Here is an IPA consonant chart with the names that are commonly used for the special symbols that aren’t referred to by their common English letter names, for example if spelling a transcription out loud: 

Note that /ɹ/ looks like a special symbol but doesn’t have a particular name in common use. If necessary, you could use “upside down r” or perhaps “turned r”. Also note that “eth” as a name is itself pronounced with a voiced “th”.

Here is a blank IPA consonant chart with the non-English sounds greyed out, so you can practise filling in all the white boxes: 

Here is the same blank IPA consonant chart but with the names of all the columns removed, for advanced practice:  

For the most advanced-level practice, draw out the IPA charts including headers with no clues at all, on a blank sheet of paper or whiteboard. Say the sounds out loud as you go. And then move on to vowels!

Keep reading

So some people see other people get excited about stuff like linguistics and science and reading and geography, and people see these learning addicts and think to themselves “what. why. that’s super wweeeeird. like calm down about that thing that you like” and they think to themselves that learning addicts are kinda crazy.
but learning addicts are the best kind of people because they care so much about the things and they want /you/ to care about the thing too. and that’s the only reason they tell you anything about the thing. because learning addicts just want you to know how fucking cool it is.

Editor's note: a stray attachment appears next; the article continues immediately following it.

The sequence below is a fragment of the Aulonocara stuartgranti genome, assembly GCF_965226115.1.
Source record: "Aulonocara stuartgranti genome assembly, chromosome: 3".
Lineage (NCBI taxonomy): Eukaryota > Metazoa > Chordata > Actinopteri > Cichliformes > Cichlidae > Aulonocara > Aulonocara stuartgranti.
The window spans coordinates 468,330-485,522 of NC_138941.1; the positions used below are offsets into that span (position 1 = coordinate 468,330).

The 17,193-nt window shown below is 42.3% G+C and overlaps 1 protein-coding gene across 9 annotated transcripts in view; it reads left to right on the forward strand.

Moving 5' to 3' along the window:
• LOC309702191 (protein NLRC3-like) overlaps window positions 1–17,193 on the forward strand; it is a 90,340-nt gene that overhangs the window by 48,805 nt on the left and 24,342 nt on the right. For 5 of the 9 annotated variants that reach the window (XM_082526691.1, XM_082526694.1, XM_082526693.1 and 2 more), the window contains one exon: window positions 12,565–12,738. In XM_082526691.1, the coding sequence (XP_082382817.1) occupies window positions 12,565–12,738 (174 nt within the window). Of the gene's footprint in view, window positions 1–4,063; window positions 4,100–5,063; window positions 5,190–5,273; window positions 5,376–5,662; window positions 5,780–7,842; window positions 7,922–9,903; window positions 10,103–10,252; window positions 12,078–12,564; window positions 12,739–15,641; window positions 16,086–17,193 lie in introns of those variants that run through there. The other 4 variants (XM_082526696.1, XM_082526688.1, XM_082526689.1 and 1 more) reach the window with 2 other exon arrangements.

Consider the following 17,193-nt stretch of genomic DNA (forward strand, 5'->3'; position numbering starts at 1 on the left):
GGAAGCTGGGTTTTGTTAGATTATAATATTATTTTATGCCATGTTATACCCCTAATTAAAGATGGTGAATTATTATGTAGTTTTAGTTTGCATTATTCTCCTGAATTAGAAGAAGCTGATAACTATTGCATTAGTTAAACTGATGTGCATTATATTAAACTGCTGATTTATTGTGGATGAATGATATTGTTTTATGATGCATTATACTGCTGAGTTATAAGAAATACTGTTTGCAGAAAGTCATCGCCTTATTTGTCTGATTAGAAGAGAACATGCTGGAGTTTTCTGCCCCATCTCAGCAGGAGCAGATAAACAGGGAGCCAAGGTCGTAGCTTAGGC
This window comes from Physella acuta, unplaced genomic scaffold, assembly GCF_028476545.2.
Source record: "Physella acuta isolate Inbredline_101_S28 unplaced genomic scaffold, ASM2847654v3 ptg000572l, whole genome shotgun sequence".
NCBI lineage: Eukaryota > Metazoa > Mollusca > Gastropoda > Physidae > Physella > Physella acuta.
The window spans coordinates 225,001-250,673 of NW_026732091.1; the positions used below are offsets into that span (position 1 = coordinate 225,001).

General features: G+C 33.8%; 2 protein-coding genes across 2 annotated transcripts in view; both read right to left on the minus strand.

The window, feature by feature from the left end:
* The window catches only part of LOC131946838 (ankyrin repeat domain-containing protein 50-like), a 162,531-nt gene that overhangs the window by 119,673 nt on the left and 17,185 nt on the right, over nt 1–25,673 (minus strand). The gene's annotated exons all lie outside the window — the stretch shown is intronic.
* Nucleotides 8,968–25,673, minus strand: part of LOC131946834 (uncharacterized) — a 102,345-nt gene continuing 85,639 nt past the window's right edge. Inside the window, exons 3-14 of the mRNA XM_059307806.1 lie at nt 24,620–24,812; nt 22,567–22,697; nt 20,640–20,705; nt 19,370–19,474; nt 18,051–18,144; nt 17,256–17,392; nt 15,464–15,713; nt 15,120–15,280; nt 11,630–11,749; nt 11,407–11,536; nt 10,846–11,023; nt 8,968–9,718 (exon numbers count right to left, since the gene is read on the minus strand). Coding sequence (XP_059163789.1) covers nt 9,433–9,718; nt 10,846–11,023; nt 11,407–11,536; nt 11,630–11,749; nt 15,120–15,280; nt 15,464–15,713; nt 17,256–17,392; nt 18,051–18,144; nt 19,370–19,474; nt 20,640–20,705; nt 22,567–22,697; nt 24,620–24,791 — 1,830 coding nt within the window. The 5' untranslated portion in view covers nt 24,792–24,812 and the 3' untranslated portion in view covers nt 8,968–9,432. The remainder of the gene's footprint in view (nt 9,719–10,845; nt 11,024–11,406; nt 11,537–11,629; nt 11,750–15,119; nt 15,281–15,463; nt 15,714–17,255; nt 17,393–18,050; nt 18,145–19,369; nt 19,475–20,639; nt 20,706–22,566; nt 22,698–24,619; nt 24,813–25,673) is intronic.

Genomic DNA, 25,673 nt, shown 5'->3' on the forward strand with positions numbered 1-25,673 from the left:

i wish learning wasn’t weird in a young-person social community
because then everyone would feel okay with wanting to learn and nerding out and how cool would that be
so cool


It’s just so true.

This came up when I was talking about how I really enjoy watching Minute Physics episodes in Spanish because they’re just really cool and wow.

How to remember the IPA vowel chart

The IPA vowel chart is a thing of beauty, a joy forever, and sometimes a bit of a pain to learn. Here are some ways of remembering what all the English vowels are in the International Phonetic Alphabet. (Looking for how to remember consonants?)

The basics: a clickable IPA chart and an interactive cross-section of the human vocal tract. 

I strongly recommend learning IPA symbols at the same time as you learn their position on the charts. The charts are designed like that for a reason and they’ll help you remember which sounds are similar to each other and where they’re pronounced in the mouth. Why? Because the chart is a really stylized representation of where in the mouth the sounds are pronounced, as you can see in the diagram below. (The consonant chart is similar but even more stylized.)

A great way to practise the IPA symbols with the chart is to get a blank diagram (here’s one) and practise writing the symbols in, preferably with keywords so that you remember what they sound like. If you’ve studied Spanish or Italian, it may help to note that the “normal” looking vowels correspond to their sounds in Spanish/Italian.

How do you pick your keywords? There are a couple options. 

Keep reading